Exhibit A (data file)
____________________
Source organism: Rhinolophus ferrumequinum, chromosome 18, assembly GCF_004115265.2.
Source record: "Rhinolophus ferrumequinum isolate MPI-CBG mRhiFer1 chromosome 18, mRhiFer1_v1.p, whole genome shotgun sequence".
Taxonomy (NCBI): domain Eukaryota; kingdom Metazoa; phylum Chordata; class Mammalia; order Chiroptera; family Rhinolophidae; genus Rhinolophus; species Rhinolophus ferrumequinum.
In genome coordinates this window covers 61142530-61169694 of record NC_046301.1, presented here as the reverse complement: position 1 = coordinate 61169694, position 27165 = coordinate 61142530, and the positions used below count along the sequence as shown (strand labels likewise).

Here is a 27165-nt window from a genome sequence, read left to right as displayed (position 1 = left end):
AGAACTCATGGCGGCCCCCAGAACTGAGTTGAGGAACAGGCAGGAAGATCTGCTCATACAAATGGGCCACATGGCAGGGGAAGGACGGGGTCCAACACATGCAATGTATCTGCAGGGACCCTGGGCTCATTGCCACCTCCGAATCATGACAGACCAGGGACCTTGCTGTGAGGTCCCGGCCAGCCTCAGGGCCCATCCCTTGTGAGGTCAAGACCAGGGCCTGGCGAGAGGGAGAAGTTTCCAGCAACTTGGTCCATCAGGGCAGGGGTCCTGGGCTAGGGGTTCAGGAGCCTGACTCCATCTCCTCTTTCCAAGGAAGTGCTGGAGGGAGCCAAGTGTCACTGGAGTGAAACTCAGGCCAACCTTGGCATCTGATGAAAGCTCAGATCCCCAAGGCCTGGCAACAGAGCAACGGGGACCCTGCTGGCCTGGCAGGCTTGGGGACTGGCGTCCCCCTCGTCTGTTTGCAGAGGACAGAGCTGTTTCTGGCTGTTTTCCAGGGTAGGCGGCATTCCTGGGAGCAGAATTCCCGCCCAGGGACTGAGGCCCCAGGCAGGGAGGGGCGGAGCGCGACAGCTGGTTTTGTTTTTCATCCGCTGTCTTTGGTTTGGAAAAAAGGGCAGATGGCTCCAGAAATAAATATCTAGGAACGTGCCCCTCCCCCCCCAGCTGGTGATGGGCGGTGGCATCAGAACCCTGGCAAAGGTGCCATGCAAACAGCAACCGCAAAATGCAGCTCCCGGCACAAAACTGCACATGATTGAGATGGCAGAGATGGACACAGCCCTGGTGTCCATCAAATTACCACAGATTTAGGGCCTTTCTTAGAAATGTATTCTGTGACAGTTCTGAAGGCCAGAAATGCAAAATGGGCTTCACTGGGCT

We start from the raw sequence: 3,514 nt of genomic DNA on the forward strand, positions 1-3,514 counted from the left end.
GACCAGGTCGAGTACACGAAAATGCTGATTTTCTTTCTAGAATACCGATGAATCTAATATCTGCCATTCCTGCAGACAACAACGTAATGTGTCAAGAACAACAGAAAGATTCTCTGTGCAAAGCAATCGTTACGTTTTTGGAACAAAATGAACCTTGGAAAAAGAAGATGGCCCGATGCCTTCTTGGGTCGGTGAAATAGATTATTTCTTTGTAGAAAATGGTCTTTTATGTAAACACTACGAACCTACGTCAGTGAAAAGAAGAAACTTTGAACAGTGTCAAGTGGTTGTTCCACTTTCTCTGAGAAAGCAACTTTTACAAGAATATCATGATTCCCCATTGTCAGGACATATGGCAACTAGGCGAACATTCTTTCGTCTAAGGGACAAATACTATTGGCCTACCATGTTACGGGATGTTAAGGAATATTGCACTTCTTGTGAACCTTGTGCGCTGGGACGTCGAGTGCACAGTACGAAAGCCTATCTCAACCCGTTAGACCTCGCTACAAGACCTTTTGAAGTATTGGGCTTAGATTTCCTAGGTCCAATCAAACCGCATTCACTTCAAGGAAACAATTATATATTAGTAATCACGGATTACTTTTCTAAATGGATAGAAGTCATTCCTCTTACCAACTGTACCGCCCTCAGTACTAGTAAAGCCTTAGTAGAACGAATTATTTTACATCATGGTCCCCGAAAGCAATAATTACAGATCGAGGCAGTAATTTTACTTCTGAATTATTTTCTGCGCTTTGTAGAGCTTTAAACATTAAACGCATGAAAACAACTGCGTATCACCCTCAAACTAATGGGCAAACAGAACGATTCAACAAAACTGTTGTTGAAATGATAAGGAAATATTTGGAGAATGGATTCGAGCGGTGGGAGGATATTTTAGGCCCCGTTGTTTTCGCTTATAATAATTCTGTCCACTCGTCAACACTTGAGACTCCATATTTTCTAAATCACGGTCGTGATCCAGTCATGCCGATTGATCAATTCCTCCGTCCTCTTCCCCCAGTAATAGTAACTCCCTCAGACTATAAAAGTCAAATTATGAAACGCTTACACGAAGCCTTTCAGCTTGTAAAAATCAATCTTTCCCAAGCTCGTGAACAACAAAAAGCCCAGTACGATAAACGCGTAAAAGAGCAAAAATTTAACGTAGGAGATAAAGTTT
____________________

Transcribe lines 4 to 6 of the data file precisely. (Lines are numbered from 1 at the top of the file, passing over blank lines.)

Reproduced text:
In genome coordinates this window covers 61142530-61169694 of record NC_046301.1, presented here as the reverse complement: position 1 = coordinate 61169694, position 27165 = coordinate 61142530, and the positions used below count along the sequence as shown (strand labels likewise).

Here is a 27165-nt window from a genome sequence, read left to right as displayed (position 1 = left end):
AGAACTCATGGCGGCCCCCAGAACTGAGTTGAGGAACAGGCAGGAAGATCTGCTCATACAAATGGGCCACATGGCAGGGGAAGGACGGGGTCCAACACATGCAATGTATCTGCAGGGACCCTGGGCTCATTGCCACCTCCGAATCATGACAGACCAGGGACCTTGCTGTGAGGTCCCGGCCAGCCTCAGGGCCCATCCCTTGTGAGGTCAAGACCAGGGCCTGGCGAGAGGGAGAAGTTTCCAGCAACTTGGTCCATCAGGGCAGGGGTCCTGGGCTAGGGGTTCAGGAGCCTGACTCCATCTCCTCTTTCCAAGGAAGTGCTGGAGGGAGCCAAGTGTCACTGGAGTGAAACTCAGGCCAACCTTGGCATCTGATGAAAGCTCAGATCCCCAAGGCCTGGCAACAGAGCAACGGGGACCCTGCTGGCCTGGCAGGCTTGGGGACTGGCGTCCCCCTCGTCTGTTTGCAGAGGACAGAGCTGTTTCTGGCTGTTTTCCAGGGTAGGCGGCATTCCTGGGAGCAGAATTCCCGCCCAGGGACTGAGGCCCCAGGCAGGGAGGGGCGGAGCGCGACAGCTGGTTTTGTTTTTCATCCGCTGTCTTTGGTTTGGAAAAAAGGGCAGATGGCTCCAGAAATAAATATCTAGGAACGTGCCCCTCCCCCCCCAGCTGGTGATGGGCGGTGGCATCAGAACCCTGGCAAAGGTGCCATGCAAACAGCAACCGCAAAATGCAGCTCCCGGCACAAAACTGCACATGATTGAGATGGCAGAGATGGACACAGCCCTGGTGTCCATCAAATTACCACAGATTTAGGGCCTTTCTTAGAAATGTATTCTGTGACAGTTCTGAAGGCCAGAAATGCAAAATGGGCTTCACTGGGCT